Published On: Sat, Jan 15th, 2022

Court orders former MP Frans Richardson and former Harbor-CEO Mark Mingo to pay

PHILIPSBURG — The Court in First Instance has ordered former parliamentarian Frans Richardson and the former director of the Harbor Group of Companies Mark Mingo in separate rulings to pay the country large amounts of money after their convictions for corruption.

The court sentenced Richardson to pay $107,050 (192,690 guilders) for his role in the Aquamarine investigation and $370,000 (666,000 guilders) for his role in the Emerald-case. If Richardson does not pay he will have to go to prison for 1,080 days (2 years and 11.5 months).

Mingo has to pay $4,989,599.75 (8,315,278 guilders) or go to prison for three years.

Richardson was already sentenced to pay on November 16 of last year, but the ruling was first published in rechtspraak.nl on January 13. In the Aquamarine-case, Richardson, founder of the United St. Maarten party (USp) who lost his seat in the 2020 elections, was sentenced to 12 months and a ban on his passive voting rights (the right to be elected) for 3 years.

The court found Richardson in the Aquamarine-case guilty of taking bribes and of participating in or accepting deliveries between September 2, 2013, and September 23, 2019.

Richardson took $94,800 in bribes from construction company Taliesin or its owner Carl Critchlow. As a 50 percent shareholder in CVE he also cashed $18,250 in dividend from ACTIS.

Taliesin paid Richardson to get the contract for hurricane repairs to the building that houses the Bureau Telecom and Post, the so-called LEA-building. Richardson also used his influence to get Taliesin contracts for maintenance work at BTP.

Richardson was also involved in setting up a contract between ACTIS and BTP that put ACTIS in charge of St. Maarten’s numbering plan. The court found that Richardson is a shareholder of Caribbean Value Estate (CVE) and that CVE in turn held shares in ACTIS. This way, Richardson had a direct interest in the contract between ACTIS and BTP.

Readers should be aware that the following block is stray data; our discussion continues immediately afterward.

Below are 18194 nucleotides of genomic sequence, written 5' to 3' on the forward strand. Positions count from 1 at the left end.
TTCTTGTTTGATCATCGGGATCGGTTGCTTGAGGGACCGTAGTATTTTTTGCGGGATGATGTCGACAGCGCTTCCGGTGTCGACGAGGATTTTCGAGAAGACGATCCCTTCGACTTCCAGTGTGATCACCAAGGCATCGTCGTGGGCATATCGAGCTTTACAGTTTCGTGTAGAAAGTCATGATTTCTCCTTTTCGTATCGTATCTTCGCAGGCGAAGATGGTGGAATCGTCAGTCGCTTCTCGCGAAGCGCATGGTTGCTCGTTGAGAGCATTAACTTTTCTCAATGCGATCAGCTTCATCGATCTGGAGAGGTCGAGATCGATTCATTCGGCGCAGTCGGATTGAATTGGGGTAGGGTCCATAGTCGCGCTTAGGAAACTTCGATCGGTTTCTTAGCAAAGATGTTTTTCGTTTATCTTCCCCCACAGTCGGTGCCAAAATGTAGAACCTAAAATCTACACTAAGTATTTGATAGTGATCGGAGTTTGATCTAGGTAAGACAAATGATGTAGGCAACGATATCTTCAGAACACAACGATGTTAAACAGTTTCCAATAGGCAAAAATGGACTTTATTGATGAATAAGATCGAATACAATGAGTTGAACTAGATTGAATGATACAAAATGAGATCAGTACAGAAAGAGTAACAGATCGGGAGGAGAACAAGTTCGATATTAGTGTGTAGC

At the time, Richardson was a member of the parliamentary committee for Tourism, Economic Affairs, Telecommunication and Transport. In that role he also supervised BTP.

Richardson’s attorney asked the court to deny the prosecution’s demand for payment, stating that he ought to be acquitted of the charges and otherwise to mitigate the amount because he had only received approximately $75,000 and because of his limited ability to pay.

The court denied these requests. “A limited ability to pay is only in order if it is immediately clear that the convict at that moment and in the future will no longer have the ability to pay. That is not plausible because up to now he has not repaid the bribes.”

In the Emerald-case Richardson was sentenced to 36 months in prison and to a 5 year ban on exercising his passive voting rights. The prosecution demanded that Richardson repays $370,000 (666,000 guilders). The convict’s attorney asked the court to mitigate the amount because the tax inspectorate had included the amount it its assessment and Richardson had already paid more than $318,600 in income tax because of it.

The court noted that it does not have to take tax levies into account in asset recovery-procedures. “Illegal income is taxable, but the levy will be voided through asset recovery.”

Another convict in the Emerald-case, former Harbor Group of Companies director Mark Mingo was sentenced by the court to 46 months of imprisonment and a 6-year ban on the right to a management position at any government-entity. The prosecution demanded a repayment of $4,989,699.75.

The demand is based on the investigation that revealed 272 invoices from seven different construction companies to the harbor. Mingo approved these invoices for payment, while the companies did little or no work for it. Investigators calculate the total damage to the harbor at more than $9.9 million, but because it remains unclear how much of the money went to Mingo, the court ruled that he has to split these damages with a co-conspirator, Checkmate-director O’Neal Arrindell.

The amount involved with the fraud through the 272 invoices totals more than $6.9 million. Between 2012 and 2014 the port also paid more than $3.1 million to companies of co-conspirator Arrindell for consultancy and agency-agreements. On invoices, these costs were labeled as mobilization costs and general conditions, but in reality the funds were used to pay Arrindell, who used the money to obtain dredging contracts.

The court sentenced Mingo according to the prosecution’s demand. If Mingo does not pay, he’ll have to go to prison for 3 years.